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Lender’s Disclosures that APR may Increase based on Information in Credit Report not Clear and Conspicuous Within Meaning of TILA so District Court Erred in Dismissing Class Action Complaint Ninth Circuit Holds

Plaintiffs filed a class action against Chase Bank alleging violations of the federal Truth in Lending Act (TILA), and Regulation Z promulgated thereunder; the class action complaint alleged that plaintiffs “have been the victims of a practice they now call ‘adverse action repricing,’ which apparently means ‘raising . . . a preferred rate to an essentially non-preferred rate based upon information in a customer’s credit report.’” Barber v. Chase Bank USA, N.A., 566 F.3d 883 (9th Cir. 2009) [Slip Opn., at 5996 ]. Specifically, Chase increased plaintiffs’ annual percentage rate (APR) on their outstanding credit card balance from 8.99% to 24.24% based on information obtained from a consumer credit reporting agency; Chase stated that it increased the interest rate “‘outstanding credit loan(s) on revolving accounts . . . [were] too high’ and there were ‘too many recently opened installment/revolving accounts.’” Id., at 5995-96. The class action did not allege that Chase’s practice of increasing the APR based on information in a consumer’s credit report was illegal, but rather that Chase violated federal law by failing to fully disclose it to them. Id. Defense attorneys moved to dismiss the class action complaint for failure to state a claim; the district court agreed with Chase and dismissed the class action. Id., at 5997. Plaintiffs appealed, and the Ninth Circuit reversed.

The Ninth Circuit explained, “We must decide whether a credit card company violates the Truth in Lending Act when it fails to disclose potential risk factors that allow it to raise a cardholder’s Annual Percentage Rate.” Barber, at 5994. Given the purpose of TILA – viz., “to assure a meaningful disclosure of credit terms so that the consumer will be able to compare more readily the various credit terms available to him and avoid the uninformed use of credit,” 15 U.S.C. § 1601(a) – the Ninth Circuit reversed. The Circuit Court explained that TILA requires disclosure of “[t]he conditions under which a finance charge may be imposed,” “[t]he method of determining the amount of the finance charge,” and, “[w]here one or more periodic rates may be used to compute the finance charge, each such rate . . . and the corresponding nominal annual percentage rate.” Barber, at 5998 (quoting § 1637(a)(1), (a)(3) & (a)(4)). And under Reg. Z, “creditors must make the required disclosures ‘clearly and conspicuously in writing.’” Id., at 5999 (quoting 12 C.F.R. § 226.5(a)(1)). According to the class action, “Chase failed to disclose completely under the Act why it would change the APRs of its cardholders, in violation of subsection 226.6(a)(2) of Regulation Z.” Id., at 6000.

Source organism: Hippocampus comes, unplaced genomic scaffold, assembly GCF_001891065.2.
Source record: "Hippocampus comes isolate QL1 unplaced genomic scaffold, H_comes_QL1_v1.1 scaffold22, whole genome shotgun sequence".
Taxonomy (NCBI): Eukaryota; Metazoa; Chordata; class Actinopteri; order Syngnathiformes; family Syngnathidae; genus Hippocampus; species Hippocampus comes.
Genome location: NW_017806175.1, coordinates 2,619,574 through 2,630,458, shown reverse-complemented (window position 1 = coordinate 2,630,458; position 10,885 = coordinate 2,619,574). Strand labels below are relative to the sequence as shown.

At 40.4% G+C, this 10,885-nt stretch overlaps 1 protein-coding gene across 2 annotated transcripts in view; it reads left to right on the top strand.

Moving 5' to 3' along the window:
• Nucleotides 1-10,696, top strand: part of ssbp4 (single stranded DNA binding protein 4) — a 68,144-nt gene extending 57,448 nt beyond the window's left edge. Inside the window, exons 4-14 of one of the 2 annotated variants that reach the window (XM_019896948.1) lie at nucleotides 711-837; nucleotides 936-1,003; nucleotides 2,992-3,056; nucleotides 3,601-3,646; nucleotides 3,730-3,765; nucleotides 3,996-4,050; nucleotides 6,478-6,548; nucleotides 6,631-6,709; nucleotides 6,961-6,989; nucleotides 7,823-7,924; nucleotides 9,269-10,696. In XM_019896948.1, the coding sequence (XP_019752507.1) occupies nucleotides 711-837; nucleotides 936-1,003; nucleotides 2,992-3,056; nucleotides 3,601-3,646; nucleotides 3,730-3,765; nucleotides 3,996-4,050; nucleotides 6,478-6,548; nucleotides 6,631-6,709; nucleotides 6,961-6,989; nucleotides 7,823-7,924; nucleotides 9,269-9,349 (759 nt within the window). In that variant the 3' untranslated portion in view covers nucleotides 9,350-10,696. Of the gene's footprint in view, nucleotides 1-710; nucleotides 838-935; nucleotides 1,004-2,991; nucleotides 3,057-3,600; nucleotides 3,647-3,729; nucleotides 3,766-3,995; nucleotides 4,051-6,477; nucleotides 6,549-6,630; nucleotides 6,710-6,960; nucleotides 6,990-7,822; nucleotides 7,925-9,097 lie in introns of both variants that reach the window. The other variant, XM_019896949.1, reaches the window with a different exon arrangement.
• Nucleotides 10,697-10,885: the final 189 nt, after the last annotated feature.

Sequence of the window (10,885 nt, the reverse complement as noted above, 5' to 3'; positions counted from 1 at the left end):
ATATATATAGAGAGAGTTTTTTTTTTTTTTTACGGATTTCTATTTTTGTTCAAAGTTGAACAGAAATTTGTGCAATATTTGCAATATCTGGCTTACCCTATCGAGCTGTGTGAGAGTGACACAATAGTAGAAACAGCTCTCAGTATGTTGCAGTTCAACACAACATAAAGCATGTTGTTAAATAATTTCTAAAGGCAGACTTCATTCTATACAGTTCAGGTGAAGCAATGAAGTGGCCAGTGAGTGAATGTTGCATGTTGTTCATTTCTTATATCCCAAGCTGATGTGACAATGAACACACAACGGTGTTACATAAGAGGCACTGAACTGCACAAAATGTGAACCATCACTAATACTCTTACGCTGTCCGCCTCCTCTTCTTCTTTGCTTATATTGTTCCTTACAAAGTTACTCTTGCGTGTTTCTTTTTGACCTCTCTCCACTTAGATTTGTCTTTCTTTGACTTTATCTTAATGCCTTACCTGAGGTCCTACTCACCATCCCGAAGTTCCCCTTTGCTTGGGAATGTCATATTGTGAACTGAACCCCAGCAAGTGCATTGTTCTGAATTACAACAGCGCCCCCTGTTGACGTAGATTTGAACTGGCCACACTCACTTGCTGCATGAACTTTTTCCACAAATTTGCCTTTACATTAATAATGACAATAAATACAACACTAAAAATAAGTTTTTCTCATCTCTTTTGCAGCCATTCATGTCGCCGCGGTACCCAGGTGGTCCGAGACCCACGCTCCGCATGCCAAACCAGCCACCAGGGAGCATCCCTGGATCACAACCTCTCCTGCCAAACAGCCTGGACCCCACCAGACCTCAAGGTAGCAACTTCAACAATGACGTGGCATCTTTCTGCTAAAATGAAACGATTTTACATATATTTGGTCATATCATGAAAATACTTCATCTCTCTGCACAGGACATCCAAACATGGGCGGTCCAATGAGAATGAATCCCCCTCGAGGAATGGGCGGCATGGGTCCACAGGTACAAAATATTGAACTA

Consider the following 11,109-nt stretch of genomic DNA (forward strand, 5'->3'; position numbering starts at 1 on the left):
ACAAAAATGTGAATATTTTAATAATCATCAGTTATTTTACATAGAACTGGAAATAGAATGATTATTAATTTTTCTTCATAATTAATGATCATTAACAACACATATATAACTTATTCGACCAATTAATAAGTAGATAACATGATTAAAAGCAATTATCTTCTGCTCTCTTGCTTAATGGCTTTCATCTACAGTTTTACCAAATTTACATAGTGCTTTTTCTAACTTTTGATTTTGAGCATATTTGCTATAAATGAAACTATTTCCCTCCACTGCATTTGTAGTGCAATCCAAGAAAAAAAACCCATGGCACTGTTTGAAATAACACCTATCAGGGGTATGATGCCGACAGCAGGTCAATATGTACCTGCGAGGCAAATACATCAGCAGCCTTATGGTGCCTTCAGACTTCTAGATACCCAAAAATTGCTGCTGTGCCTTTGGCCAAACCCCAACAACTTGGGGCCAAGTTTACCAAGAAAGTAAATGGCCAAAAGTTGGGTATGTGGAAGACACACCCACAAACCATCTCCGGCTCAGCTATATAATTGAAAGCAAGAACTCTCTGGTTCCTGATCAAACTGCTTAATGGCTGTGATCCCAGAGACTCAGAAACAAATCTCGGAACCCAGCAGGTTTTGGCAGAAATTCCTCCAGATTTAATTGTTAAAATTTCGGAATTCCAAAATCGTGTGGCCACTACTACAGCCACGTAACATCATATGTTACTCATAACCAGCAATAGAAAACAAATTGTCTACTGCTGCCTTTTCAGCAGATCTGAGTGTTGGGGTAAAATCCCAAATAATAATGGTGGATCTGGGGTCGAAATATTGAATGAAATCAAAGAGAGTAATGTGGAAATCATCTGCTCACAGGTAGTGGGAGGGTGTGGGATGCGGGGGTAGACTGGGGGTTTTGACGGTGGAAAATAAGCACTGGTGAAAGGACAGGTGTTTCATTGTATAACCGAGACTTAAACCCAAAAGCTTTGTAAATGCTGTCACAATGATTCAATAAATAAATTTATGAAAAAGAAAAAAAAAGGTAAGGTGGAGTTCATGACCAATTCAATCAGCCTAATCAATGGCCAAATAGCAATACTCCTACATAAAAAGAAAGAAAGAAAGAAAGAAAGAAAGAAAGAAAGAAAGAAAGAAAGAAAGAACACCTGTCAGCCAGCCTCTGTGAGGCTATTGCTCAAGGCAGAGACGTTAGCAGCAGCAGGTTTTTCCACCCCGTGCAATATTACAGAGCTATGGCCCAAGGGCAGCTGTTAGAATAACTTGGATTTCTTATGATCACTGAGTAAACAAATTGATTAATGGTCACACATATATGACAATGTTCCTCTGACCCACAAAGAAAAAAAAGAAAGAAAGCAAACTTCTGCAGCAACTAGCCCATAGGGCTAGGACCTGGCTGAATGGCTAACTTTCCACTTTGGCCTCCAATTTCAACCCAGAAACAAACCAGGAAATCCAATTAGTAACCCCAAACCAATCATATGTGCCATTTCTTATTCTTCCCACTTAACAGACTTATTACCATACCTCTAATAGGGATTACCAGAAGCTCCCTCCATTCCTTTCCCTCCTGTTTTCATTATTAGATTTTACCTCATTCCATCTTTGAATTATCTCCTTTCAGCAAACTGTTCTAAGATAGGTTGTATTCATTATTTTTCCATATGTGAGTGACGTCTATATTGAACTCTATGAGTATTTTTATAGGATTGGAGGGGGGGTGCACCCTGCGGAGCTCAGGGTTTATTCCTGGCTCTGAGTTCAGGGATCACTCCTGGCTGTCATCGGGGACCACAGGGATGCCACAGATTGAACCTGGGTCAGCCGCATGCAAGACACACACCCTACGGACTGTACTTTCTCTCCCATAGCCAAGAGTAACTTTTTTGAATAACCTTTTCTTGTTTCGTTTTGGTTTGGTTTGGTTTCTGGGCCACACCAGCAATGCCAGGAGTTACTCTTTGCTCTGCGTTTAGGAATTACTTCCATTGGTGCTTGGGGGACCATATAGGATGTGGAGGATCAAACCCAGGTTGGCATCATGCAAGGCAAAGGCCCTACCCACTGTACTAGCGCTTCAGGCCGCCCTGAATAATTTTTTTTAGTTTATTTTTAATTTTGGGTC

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Lender Motion for Summary Judgment as to Class Action Claims Alleging Lender Violated TILA and HOEPA Properly Granted because Disclosed Finance Charges Fell within TILA’s Tolerance for Accuracy and because HOEPA did not Apply as Transaction was not High-Cost Loan Alabama Federal Court Holds

Plaintiff filed a class action against Accredited Home Lenders, dba Home Funds Direct, alleging violations of the federal Truth in Lending Act (TILA) and Home Ownership and Equity Protection Act (HOEPA), which requires additional disclosures be made in connection with “high cost” loans; the class action complaint asserted that her lender “improperly understated the finance charge on credit it extended to her” and “failed t comply with the additional disclosure requirements” of HOEPA. Frazier v. Accredited Home Lenders, Inc., 607 F.Supp.2d 1254, 2009 WL 931167, *1 (M.D.Ala. 2009). According to the allegations underlying the class action, the lender improperly excluded several charges from its calculation of the finance charge – a claim the lender denied. Id., at *2. The class action sought rescission and damages, id., at *1. Defense attorneys moved summary judgment, id.; the lender argued that its disclosures were “accurate, complete, and in compliance with both TILA and HOEPA.” Id., at *2. The class action complaint alleged that the lender charged an “endorsement fee” for a service that was never provided, and that it charged an excessive fee for “a title search, a title examination, recording, and title insurance,” each of which allegedly should have been included in the finance charge. Id. Defense attorneys countered that the fees in question were “imposed by a third party” and that they were not excessive; further, the lender argued that the finance charge disclosed “falls within TILA’s tolerance for accuracy” (that is, one half of one percent of the loan amount). Id. Alternatively, defense attorneys argued that any errors fell within the safe harbor provision of TILA and fell outside the scope of HOEPA. Id. The district court granted the motion and entered judgment in favor of the lender on the class action complaint.

The federal court observed that the “dispositive question” was “how to calculate properly the finance charge” for the loan extended to plaintiff. Frazier, at *2. The court observed that this task was complicated by “the imprecise language of TILA itself and the maze of federal regulations interpreting the statute.” Id. Turning to the merits, the district court rejected the lender’s claim that it was not responsible for charges imposed by third parties, observing that the relevant inquiry is whether it required the services in question. Id., at *3. But the court agreed with defense attorneys that the lender did not “require” the “endorsement fee” charged by the third party, particularly as no service was ever provided in connection with that third party charge, id. Accordingly, the federal court held that “the endorsement fee must be excluded from the finance charge.” Id. The question then, was whether the remaining fees were “excessive” and whether the lender understated that amount of the finance charge, id.